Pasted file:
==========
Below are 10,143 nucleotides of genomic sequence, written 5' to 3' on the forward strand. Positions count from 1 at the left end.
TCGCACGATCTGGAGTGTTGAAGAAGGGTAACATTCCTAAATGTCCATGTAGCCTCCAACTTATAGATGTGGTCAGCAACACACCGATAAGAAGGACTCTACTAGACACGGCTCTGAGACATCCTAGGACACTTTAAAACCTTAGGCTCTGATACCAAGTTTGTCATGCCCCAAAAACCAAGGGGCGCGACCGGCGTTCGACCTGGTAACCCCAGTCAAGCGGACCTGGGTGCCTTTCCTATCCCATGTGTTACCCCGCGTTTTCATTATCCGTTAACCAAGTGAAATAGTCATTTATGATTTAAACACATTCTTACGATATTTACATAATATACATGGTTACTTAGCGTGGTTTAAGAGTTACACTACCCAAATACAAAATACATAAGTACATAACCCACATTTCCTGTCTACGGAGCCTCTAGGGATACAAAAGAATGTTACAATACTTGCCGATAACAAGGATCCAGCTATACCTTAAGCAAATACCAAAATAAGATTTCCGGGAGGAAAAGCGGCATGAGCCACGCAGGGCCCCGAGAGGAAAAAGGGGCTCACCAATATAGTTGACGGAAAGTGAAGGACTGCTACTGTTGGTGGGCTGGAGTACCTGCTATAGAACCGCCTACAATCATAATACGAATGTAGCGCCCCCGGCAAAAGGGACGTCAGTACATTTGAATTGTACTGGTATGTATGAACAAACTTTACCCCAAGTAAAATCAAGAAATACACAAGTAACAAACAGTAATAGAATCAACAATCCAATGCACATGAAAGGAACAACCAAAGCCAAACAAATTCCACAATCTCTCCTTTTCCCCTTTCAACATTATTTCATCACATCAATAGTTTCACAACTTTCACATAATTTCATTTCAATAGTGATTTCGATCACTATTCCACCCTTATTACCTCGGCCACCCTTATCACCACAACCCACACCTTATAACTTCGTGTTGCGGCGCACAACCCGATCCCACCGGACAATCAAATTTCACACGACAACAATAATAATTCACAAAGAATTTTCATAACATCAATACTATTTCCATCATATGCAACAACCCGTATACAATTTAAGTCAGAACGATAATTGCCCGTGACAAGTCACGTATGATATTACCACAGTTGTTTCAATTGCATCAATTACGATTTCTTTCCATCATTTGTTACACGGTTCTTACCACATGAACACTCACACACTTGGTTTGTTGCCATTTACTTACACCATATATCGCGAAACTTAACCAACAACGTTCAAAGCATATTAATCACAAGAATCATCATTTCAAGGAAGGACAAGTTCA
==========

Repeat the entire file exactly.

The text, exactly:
Below are 10,143 nucleotides of genomic sequence, written 5' to 3' on the forward strand. Positions count from 1 at the left end.
TCGCACGATCTGGAGTGTTGAAGAAGGGTAACATTCCTAAATGTCCATGTAGCCTCCAACTTATAGATGTGGTCAGCAACACACCGATAAGAAGGACTCTACTAGACACGGCTCTGAGACATCCTAGGACACTTTAAAACCTTAGGCTCTGATACCAAGTTTGTCATGCCCCAAAAACCAAGGGGCGCGACCGGCGTTCGACCTGGTAACCCCAGTCAAGCGGACCTGGGTGCCTTTCCTATCCCATGTGTTACCCCGCGTTTTCATTATCCGTTAACCAAGTGAAATAGTCATTTATGATTTAAACACATTCTTACGATATTTACATAATATACATGGTTACTTAGCGTGGTTTAAGAGTTACACTACCCAAATACAAAATACATAAGTACATAACCCACATTTCCTGTCTACGGAGCCTCTAGGGATACAAAAGAATGTTACAATACTTGCCGATAACAAGGATCCAGCTATACCTTAAGCAAATACCAAAATAAGATTTCCGGGAGGAAAAGCGGCATGAGCCACGCAGGGCCCCGAGAGGAAAAAGGGGCTCACCAATATAGTTGACGGAAAGTGAAGGACTGCTACTGTTGGTGGGCTGGAGTACCTGCTATAGAACCGCCTACAATCATAATACGAATGTAGCGCCCCCGGCAAAAGGGACGTCAGTACATTTGAATTGTACTGGTATGTATGAACAAACTTTACCCCAAGTAAAATCAAGAAATACACAAGTAACAAACAGTAATAGAATCAACAATCCAATGCACATGAAAGGAACAACCAAAGCCAAACAAATTCCACAATCTCTCCTTTTCCCCTTTCAACATTATTTCATCACATCAATAGTTTCACAACTTTCACATAATTTCATTTCAATAGTGATTTCGATCACTATTCCACCCTTATTACCTCGGCCACCCTTATCACCACAACCCACACCTTATAACTTCGTGTTGCGGCGCACAACCCGATCCCACCGGACAATCAAATTTCACACGACAACAATAATAATTCACAAAGAATTTTCATAACATCAATACTATTTCCATCATATGCAACAACCCGTATACAATTTAAGTCAGAACGATAATTGCCCGTGACAAGTCACGTATGATATTACCACAGTTGTTTCAATTGCATCAATTACGATTTCTTTCCATCATTTGTTACACGGTTCTTACCACATGAACACTCACACACTTGGTTTGTTGCCATTTACTTACACCATATATCGCGAAACTTAACCAACAACGTTCAAAGCATATTAATCACAAGAATCATCATTTCAAGGAAGGACAAGTTCA